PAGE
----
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Margaret River Woodfired Bread: the art of making bread that doesn't make you bloat
Among toilet paper and other staples, flour was quick to sell out during the pre-COVID-19 shopping onslaught. There are a number of theories as to why that was the case. Some thought there would literally be no food left in two weeks and would have to resort to damper, which at Dirty Clean Food, we know won’t be the case. We have plenty of regenerative food to go around.
But perhaps the most logical explanation is people’s penchant for baking during long days at home. If you’re one of these people, you’ll know there are fewer pleasures better than slicing freshly baked bread, which is why that initial slice turns into ten. And shortly after, you feel more bloated than a beached blowfish.
If you just said, ‘But I can eat three pizzas and not get bloated.” Then congratulations. You have the stomach of an ox. The rest of us have to avoid such indulgences. Or try to anyway. The reason is that bread has gluten which is the group of proteins that, when digested, can cause a bit of an upset stomach.
But you knew that already, right?
Here’s what you may not know:
Bread isn’t the problem. The reason you feel bloated when you eat mass-produced bread (or even bread you make at home) is largely to do with the type of flour and chemicals in the bread.
The flour commonly used by bakers (and maybe by you, too) is made from a grain introduced to Western Australia in the 1970s which, among other things, has a high-gluten content.
Also, to make the flour last longer, manufacturers of this flour process the grain and remove the bran and germ, which takes most if not all of the fibre, vitamins, and minerals (the good stuff, in other words).
To substitute, bakers of mass-produced bread add supplements and chemicals which, as you probably guessed, isn’t that great for you. So that’s why health bloggers tell you not to eat bread.
By the way, we don’t mean to bag out on this type of production. All we’re saying is that there are more nutritious and less-bloaty options.
Take Margaret River Woodfired Bread, for example.
Last week, we had a virtual sit-down with Santana, the master-baker behind Margaret River Woodfired Bread.
And we, must say, even as a regenerative food brand, we were very impressed with the lengths Santana goes to—to make sure the bread is delicious, sustainable and good for you.
“The philosophy centres around going back to the traditional art of bread-making,” Santana said.
We asked what is involved in this traditional art. And he detailed many things that will either make you a more savvy-isolation baker or a greater appreciator of artisan bread.
To make your life easier, we’ve summed up the main points here:
Instead of using refined flour, Santana sources off Eden Valley Farm, a local manufacturer that makes 100% biodynamic flour which is stone-ground the traditional way.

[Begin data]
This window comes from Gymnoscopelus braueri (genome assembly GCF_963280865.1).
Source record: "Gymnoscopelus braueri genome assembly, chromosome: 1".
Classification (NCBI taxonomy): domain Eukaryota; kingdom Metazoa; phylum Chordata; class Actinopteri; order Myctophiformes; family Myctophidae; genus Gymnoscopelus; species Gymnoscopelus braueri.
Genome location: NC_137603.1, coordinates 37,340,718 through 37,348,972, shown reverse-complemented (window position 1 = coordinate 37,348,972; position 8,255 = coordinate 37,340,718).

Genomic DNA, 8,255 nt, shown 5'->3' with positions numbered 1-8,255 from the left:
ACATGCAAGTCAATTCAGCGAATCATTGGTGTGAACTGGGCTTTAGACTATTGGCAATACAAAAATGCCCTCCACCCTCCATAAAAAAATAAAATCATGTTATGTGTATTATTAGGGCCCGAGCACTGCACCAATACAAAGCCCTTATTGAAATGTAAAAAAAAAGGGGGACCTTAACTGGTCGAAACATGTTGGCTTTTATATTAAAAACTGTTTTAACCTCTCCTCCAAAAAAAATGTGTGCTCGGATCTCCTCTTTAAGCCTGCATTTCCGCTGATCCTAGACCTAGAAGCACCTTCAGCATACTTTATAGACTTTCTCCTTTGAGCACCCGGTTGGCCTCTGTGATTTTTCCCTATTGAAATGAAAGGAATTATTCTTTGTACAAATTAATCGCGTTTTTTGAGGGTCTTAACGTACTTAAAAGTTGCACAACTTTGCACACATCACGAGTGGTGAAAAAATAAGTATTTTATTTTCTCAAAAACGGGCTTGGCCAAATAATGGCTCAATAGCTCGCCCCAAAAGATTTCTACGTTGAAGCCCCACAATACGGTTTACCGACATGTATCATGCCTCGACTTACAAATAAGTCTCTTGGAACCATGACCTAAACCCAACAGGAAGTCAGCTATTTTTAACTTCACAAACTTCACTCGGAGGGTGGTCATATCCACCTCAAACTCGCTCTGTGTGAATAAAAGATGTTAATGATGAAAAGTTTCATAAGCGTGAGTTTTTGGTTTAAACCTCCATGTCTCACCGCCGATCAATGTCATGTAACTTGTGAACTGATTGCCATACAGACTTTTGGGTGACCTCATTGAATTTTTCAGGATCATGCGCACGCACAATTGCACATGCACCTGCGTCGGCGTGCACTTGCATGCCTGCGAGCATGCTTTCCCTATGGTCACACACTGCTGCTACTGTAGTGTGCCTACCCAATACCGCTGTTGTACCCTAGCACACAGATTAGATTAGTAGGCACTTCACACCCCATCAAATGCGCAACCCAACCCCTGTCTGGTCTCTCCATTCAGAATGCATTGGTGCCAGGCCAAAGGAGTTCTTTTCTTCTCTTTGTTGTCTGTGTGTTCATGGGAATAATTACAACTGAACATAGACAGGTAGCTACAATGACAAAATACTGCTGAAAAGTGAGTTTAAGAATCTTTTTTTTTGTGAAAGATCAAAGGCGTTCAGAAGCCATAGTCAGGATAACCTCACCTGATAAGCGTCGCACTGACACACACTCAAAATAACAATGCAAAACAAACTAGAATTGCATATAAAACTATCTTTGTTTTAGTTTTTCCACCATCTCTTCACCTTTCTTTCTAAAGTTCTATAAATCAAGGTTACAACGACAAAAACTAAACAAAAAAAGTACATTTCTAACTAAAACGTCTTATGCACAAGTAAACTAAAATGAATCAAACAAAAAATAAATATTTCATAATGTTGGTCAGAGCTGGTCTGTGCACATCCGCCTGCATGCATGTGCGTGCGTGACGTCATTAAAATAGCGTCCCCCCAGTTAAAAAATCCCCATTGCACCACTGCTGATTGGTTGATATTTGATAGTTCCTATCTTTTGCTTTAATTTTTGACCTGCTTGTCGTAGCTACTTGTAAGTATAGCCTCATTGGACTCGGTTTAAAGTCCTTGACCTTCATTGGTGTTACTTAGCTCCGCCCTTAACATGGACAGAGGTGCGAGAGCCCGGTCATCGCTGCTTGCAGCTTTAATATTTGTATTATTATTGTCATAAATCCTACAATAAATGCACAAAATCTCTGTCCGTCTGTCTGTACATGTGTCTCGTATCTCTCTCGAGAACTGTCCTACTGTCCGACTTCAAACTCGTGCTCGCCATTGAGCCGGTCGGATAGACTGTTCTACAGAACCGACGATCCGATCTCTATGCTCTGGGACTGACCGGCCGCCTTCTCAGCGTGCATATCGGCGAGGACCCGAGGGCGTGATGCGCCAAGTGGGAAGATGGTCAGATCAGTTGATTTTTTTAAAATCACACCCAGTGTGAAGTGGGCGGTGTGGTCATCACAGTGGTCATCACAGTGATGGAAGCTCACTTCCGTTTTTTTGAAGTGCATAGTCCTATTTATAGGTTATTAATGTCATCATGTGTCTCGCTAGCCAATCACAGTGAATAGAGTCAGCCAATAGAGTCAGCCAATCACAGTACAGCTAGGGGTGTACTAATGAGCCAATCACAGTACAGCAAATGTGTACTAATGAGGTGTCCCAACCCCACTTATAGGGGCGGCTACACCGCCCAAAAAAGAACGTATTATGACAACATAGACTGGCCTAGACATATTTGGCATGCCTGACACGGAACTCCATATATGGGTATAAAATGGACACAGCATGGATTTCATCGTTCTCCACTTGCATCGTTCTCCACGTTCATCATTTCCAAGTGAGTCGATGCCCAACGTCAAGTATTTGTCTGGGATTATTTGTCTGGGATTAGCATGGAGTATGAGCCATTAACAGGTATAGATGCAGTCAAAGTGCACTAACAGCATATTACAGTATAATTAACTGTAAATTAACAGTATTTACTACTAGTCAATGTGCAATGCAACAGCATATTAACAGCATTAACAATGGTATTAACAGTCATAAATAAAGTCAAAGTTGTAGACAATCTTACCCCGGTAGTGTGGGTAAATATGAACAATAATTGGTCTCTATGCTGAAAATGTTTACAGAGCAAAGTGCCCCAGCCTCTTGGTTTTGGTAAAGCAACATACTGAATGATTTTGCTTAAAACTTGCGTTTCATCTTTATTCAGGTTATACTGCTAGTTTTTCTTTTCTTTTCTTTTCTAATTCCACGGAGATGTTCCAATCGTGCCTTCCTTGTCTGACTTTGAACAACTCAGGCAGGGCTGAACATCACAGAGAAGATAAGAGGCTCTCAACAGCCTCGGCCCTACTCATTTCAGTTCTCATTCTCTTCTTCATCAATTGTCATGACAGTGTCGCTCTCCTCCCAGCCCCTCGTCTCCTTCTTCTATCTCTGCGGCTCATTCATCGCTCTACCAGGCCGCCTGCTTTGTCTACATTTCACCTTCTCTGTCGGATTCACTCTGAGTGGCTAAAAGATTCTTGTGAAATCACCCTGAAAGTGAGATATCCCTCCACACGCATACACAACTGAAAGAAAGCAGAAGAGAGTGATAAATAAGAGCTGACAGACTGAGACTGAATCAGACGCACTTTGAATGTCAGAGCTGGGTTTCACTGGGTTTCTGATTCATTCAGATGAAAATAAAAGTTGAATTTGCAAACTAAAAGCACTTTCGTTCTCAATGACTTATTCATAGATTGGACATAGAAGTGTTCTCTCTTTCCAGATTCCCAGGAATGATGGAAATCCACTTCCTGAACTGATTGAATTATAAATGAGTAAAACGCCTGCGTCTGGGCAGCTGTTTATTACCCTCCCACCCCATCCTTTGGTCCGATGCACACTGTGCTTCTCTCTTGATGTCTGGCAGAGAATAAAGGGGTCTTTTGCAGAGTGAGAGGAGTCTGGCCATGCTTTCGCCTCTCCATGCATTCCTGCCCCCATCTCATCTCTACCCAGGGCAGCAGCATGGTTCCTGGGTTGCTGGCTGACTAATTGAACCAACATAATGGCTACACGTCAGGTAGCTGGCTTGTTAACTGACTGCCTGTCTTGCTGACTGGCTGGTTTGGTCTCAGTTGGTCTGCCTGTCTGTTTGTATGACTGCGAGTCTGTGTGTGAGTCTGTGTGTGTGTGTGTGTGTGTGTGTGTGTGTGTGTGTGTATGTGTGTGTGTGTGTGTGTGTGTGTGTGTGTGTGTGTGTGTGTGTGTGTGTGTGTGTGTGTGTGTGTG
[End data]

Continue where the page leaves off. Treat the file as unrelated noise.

The flour also comes from a type of wheat with lower levels of gluten which was introduced to Australia over 100 years ago (due to the grain’s ability to thrive in our climate without added fertilisers). Basically, all that means is that the flour is rich in nutrients and gives you fewer tummy aches. So you can indulge without the pain - within reason, of course.
Santana also uses ancient recipes and traditional techniques. Mass-produced techniques are about cutting corners to maximise efficiency. On the other hand, Santana is about patience and care. He uses a traditional sourdough culture and gently kneads the dough with an old mixer that keeps plenty of air in the mix. This, too, makes the bread easier to digest as well as helping you absorb the nutrients.
Instead of using additives, the dough is given time to rest before Santana shapes it by hand. Then the bread is baked in wood-fired ovens built from volcanic stone.
The wood-fired ovens are pre-heated, allowing the stones to heat up to the right temperature before the dough is placed on them. The benefit of cooking on bare stone is this: You get a unique crust and the stones are slowly cooling (a descending temperature is ideal when baking bread). Finally, Santana judges when to take the bread off the stone. No timer. No temperature gauge. He makes a call based on look and feel with his decades of experience.
Obviously, you can try and make your own version at home.
Or you can buy Santana’s artisan loaves here, on Dirty Clean Food’s website.
You see, as we stated here, this story is one of many we are doing as part of a greater initiative to partner with like-minded local businesses and producers during this challenging time.
Like many wholesale businesses, Margaret River Woodfired Bread has lost a few customers. So we’re helping Santana, and you, by being the conduit through which you two connect.
So when you buy the bread, remember, you’re not only looking after your tummy (and taste buds), you’re supporting Santana and the organic producers he uses.
If you would like to purchase a selection of bread—you can do so HERE.